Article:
We recently held a STYLY Hackathon!
STYLY Hackathon is an event where members of Psychic VR Lab, the developer of STYLY, create content according to a theme within a certain time period.
The theme of this year’s event was “content that generates buzz.” The members were divided into five teams, and each team had to brainstorm how to create content that would generate a strong response. They had to produce their ideas in a short two-day period.
The underlying goal of the event was to use STYLY’s new Modifier feature, which allows users to add animation, interaction, and other effects to assets in STYLY Studio. For more information on Modifier, please see this article.
In the fourth installment of this series, we will be looking at the production process and tips from Team D, “Street Photographer,” and how they implemented the concept of each piece. We will also address their prolific ability to complete four pieces within the two-day time limit. We hope you will take note of how they implemented the concepts of each work.
Accelerate iterations with Modifier
Team D “Street Photographer,” consisted of the CEO, a web engineer, a Unity engineer, and a content creator.
Inspired by this year’s hackathon theme, “buzz,” they generated a hypothesis: “If we create AR filters that elicit empathy and fun and test them on the street, young people will talk about them and they will become buzz-worthy.” They all agreed on the policy of mass-producing AR filters and began development.
Based on this idea, a variety of AR filters were created.
AR to produce Hadouken
The first was an AR filter that produces the familiar Hadouken from the Street Fighter series.
When the user moves in time with the Hadouken effect, it appears as if the user is releasing the Hadouken.
The Hadouken filter is very simple and was created using two objects and a “move to loop” modifier.
The objects are the “BlueExplode” model provided in STYLY and an illustration of a Hadouken. The “move to loop” modifier is used to repeatedly move objects in the same direction at the same time to create the expression of the Hadoken.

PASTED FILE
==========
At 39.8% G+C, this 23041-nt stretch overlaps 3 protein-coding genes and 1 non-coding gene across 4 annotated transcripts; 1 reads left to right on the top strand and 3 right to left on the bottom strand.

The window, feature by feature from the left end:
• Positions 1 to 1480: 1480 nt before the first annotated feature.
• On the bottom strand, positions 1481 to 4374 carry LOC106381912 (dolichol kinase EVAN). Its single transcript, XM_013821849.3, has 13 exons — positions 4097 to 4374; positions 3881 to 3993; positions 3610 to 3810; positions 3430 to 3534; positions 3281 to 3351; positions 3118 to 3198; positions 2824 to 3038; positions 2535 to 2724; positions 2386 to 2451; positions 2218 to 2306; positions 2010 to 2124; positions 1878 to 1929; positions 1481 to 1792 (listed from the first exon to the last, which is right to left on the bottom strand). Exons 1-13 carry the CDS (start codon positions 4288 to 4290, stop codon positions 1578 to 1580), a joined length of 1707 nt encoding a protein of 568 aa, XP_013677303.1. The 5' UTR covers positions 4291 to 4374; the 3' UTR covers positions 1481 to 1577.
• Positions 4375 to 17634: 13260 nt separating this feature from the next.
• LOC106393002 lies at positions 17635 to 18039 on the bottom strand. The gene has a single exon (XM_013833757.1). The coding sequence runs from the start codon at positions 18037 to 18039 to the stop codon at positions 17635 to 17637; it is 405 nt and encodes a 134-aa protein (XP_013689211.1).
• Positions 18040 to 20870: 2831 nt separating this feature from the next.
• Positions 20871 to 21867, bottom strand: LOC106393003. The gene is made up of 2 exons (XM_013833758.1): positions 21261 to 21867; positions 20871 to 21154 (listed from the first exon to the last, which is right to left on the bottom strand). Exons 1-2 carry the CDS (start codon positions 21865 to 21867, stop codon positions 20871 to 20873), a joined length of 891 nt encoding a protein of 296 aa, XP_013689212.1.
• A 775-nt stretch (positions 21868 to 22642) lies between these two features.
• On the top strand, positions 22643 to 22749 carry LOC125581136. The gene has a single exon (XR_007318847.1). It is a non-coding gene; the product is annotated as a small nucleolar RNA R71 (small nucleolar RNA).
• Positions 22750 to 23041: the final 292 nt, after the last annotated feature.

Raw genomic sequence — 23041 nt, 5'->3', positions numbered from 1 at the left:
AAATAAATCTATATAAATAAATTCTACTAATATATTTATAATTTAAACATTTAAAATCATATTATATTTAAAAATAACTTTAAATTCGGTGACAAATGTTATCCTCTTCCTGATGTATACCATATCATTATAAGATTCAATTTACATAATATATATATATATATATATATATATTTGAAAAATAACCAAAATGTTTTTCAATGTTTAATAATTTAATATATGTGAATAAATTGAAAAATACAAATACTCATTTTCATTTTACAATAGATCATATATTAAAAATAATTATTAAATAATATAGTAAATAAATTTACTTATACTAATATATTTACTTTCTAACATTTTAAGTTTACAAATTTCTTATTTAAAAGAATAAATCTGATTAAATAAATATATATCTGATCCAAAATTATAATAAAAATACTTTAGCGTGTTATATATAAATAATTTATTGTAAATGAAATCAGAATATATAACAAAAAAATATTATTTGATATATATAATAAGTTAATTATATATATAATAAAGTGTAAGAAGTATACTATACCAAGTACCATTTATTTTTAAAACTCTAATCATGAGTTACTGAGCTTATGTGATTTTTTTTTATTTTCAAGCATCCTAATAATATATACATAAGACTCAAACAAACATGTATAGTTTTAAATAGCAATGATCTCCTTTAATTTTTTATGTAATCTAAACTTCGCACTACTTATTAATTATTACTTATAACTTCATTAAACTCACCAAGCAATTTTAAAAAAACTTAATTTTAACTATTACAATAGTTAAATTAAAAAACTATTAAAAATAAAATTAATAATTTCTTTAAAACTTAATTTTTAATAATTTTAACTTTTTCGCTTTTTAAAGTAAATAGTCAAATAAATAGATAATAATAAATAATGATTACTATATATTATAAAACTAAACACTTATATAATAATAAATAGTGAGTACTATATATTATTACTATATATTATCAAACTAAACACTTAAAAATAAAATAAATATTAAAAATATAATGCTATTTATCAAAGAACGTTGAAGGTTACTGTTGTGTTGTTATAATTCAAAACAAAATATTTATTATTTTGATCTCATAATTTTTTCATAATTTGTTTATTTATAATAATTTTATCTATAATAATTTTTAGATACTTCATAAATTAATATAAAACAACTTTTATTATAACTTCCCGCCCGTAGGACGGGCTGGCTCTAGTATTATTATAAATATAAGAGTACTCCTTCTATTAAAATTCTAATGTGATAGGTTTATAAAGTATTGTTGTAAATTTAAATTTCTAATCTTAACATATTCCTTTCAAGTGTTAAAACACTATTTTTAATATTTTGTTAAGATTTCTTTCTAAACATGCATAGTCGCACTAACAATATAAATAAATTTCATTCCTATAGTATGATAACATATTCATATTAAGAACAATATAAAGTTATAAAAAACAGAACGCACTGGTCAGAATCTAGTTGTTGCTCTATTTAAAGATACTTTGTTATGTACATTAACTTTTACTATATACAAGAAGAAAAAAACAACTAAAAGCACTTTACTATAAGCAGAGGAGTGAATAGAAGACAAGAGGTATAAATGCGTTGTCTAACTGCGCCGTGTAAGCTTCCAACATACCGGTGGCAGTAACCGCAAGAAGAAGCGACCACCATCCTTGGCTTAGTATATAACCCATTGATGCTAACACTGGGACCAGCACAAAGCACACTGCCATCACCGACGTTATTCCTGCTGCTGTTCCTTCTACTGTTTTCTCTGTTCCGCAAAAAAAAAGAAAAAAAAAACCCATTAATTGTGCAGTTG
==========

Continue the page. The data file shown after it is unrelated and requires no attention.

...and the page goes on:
AR like the world of The Matrix
The second is an AR filter that looks like the world of The Matrix.
Not only does it display a series of green numbers, but it also displays an effect that makes the screen crack by pressing a button. If the user poses with an imaginary gun at the right moment, a sci-fi action of “cracking the world itself” is possible.
Since the timing of the shot needs to be set by the user, they used PlayMaker to display an effect that looks like a bullet being shot when the button is pressed. Also, if the button is reflected on the screen, it is reflected in the video, so they placed a transparent button in the lower left corner of the screen.
The process in PlayMaker is as shown in the image below.
First, a post effect is applied to the camera with SetImageEffect.
At the start, a green material is used, inspired by the world of The Matrix.
When they receive a notification that the button is pressed, they use SetImageEffect to replace the post-effect with a lighter-colored material.
Next, they deactivate the plane of The Matrix pattern and display the image of the broken screen.
At that time, a “material with a glitching shader” is applied as a post-effect to the screen.
This processing sequence allows the camera image to be shaken, resulting in the effect of appearing turned off.
Finally, the shaking can be slowed by replacing the post-effect with a lighter-colored material using SetImageEffect. It is important to wait a reasonable amount of time between each process.
This AR filter does not ultimately use a modifier. However, during the production process, they experimentally created and verified a modifier.